News Release

Federal Funding Ends for Child Care


For Vox, Rachel Cohen notes that news organizations have repeatedly cited an estimate from the Century Foundation that 70,000 child care programs would likely close after pandemic-era federal funding for child care ran out at the end of September. “The Biden administration,” Cohen writes, “has reported that the [American Rescue Plan] grants helped 80 percent of [U.S.] licensed child care centers stay afloat.”

    Bruenig is the founder of the People’s Policy Project.

Bruenig told the Institute for Public Accuracy that the underlying math behind the Century Foundation’s report is “not very reliable,” as it relies on self-reported data from child care program directors who said their program would close without the federal funding they received. “I am not against providing subsidies to child care centers,” Bruenig said, “but this is just not a very plausible way of assessing how child care centers will fare going forward.”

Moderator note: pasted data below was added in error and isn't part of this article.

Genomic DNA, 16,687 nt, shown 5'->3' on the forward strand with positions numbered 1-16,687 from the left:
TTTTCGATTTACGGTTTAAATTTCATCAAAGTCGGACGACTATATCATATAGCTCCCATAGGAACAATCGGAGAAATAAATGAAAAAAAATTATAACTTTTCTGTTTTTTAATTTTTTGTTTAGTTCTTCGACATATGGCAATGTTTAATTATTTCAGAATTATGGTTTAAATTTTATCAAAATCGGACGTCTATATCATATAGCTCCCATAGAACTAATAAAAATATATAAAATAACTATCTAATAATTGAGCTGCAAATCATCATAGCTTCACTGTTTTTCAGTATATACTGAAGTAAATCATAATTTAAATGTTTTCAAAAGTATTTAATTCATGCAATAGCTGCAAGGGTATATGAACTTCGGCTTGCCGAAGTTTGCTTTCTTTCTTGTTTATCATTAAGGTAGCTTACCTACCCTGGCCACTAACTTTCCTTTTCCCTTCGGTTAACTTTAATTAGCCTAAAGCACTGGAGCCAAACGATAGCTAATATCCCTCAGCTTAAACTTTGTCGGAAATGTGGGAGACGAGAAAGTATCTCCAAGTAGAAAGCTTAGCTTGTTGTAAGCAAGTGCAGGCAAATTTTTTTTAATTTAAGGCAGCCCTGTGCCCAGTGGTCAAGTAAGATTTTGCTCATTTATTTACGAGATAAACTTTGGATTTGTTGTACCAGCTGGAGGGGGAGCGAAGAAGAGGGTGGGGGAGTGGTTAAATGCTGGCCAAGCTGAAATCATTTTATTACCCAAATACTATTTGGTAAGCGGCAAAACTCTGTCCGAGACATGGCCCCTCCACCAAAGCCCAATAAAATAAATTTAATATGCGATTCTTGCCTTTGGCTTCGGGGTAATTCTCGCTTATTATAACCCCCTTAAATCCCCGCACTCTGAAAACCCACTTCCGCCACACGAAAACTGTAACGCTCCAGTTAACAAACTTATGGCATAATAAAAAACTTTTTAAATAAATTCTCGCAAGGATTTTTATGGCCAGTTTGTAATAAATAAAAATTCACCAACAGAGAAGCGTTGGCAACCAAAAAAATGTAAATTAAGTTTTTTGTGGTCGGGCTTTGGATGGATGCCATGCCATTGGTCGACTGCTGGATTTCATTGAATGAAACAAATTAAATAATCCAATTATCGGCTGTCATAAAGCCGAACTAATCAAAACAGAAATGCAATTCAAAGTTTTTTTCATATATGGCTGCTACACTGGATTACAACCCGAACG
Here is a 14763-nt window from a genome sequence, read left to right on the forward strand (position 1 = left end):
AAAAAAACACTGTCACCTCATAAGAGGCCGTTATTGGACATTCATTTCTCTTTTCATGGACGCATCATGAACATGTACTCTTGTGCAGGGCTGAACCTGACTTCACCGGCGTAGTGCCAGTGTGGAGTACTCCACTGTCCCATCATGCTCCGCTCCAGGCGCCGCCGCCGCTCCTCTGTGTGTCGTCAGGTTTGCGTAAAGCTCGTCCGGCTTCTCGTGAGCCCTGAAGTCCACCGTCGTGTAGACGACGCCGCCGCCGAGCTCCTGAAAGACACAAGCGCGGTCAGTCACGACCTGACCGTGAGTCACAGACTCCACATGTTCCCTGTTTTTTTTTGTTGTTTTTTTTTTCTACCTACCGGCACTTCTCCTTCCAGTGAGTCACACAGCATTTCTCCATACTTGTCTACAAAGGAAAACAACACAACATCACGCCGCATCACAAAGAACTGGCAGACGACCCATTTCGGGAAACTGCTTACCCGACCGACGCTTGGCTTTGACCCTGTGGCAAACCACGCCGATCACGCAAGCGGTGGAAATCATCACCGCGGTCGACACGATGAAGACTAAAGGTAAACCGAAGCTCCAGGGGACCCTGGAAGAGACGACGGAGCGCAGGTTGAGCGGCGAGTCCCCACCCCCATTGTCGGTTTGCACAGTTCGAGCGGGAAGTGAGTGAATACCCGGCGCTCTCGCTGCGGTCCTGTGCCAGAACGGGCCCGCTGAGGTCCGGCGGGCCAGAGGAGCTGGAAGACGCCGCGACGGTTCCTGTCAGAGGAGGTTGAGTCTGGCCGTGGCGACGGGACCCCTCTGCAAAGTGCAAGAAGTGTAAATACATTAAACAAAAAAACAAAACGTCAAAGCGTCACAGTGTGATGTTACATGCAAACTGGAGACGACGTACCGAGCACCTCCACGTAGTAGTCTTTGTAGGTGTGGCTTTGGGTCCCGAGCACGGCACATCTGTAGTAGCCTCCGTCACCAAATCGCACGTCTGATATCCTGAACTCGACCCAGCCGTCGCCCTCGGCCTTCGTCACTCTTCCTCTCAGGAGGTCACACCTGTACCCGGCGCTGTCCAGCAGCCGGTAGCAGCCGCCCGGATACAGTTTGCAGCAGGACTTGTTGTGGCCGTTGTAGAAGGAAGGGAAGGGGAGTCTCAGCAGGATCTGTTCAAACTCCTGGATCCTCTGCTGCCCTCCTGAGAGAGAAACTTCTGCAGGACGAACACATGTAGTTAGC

Experts still don’t know how child care will fare going forward. Bruenig added: “In my view, [these] questions mostly revolve around labor costs. The tight labor market has pushed pay up for low-wage jobs and this will increase cost pressures on child care centers, which they will need to pass through to parents who may not be able to afford them. Through this tight-labor-market mechanism, I think it’s plausible that some segment of current child care arrangements will become unaffordable and therefore non-viable without government subsidy.

“I would like to see the government fully subsidize all child care spots in the country so that there are no child care fees charged to parents. We do this for K-12 education and there is no reason we cannot do it for birth-pre-K.”